We all know that spending a bit too much time under the sun can cause sunburns. But the damage doesn’t stop there; UV rays from the sun are also a leading cause of skin cancer. 1 in 5 Americans, 1 in 7 Canadians, and 2 in 3 Australians will develop skin cancer in their lifetime, mostly due to overexposure to UV radiation.¹ ² Of the different types of skin cancer, melanoma is the most deadly. Here’s everything you need to know about melanoma skin cancer, including what it is, the early warning signs, and how to prevent it.
What is Melanoma?
Melanoma is the most dangerous form of skin cancer. Almost 180,000 cases of melanoma will be diagnosed in the United States in 2018 alone.¹ The incidence of melanoma is also on the rise: in the past decade, the number of new melanoma cases diagnosed every year has increased by 53%.¹ Though melanoma only accounts for 1% of skin cancers, it causes the majority of skin cancer deaths. Every hour, one person dies of melanoma.¹
Melanoma skin cancer is cancer that originates in your melanocytes. They’re your skin cells that are responsible for making melanin, the pigment that gives your skin its color. The major cause of melanoma and other skin cancers is ultraviolet (UV) radiation, which inflicts DNA damage to your skin cells. In the case of skin cancer, your skin cells start to multiply quickly and grow uncontrollably, forming malignant tumors.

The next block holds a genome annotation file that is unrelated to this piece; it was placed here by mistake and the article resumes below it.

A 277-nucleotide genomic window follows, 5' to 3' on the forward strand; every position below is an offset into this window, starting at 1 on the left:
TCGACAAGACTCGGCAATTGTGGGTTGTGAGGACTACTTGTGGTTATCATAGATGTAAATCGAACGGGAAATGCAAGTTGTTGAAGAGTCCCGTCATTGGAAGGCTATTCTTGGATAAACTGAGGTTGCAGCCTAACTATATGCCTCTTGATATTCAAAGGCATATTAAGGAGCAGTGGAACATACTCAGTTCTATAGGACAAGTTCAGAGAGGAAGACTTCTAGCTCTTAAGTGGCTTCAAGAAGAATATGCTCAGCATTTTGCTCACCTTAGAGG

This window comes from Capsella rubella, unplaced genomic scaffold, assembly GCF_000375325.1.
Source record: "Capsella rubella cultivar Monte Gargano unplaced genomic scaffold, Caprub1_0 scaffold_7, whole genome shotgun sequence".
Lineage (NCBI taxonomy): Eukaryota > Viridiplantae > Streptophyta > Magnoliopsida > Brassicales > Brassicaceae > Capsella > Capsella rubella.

Melanoma is usually clearly visible on the skin. The majority of melanomas are black or brown, but can also take on other colors like purple, pink, or blue. The cancer is curable if it’s recognized and treated early. If not, it can spread to other parts of the body, where it becomes a lot harder to treat and can become fatal.
It’s important to be on the lookout for early warning signs of melanoma skin cancer. The first signs can appear in one or more atypical moles, so be sure to know your skin well and be able to recognize any changes. Be on the lookout for the 5 ABCDE’s: Asymmetry, Borders (uneven, scalloped, or notched edges), Colors (variety of shades), Diameter (greater than 6mm), and Evolution (change in size, shape, color, height). It’s recommended that you examine your skin from head to toe once a month. If you detect anything suspicious, make sure you see a physician immediately.
Preventing Melanoma Skin Cancer
Skin cancer, including melanoma, is one of the most preventable types of cancer. The key is to be diligent about protecting your skin from UV rays. Remember to always wear a broad-spectrum sunscreen with an SPF of at least 30. Don’t forget the often-neglected spots like the tip of your ears and the back of your neck. UV protective clothing and a wide-brimmed hat are also good forms of sun protection. To stay protected in the sun, you can also use the free sun safety app, Sun Index. Available for iOS and Android, the app gives tailored sun safety recommendations, such as how long you can stay in the sun before getting a sunburn and how much sunscreen to apply based on how much skin you have exposed.
- Skin Cancer Foundation. (n.d.) Skin Cancer Facts & Statistics. Retrieved June 25th, 2018
- Cancer Council Australia (n.d.) Skin Cancer. Retrieved June 25th, 2018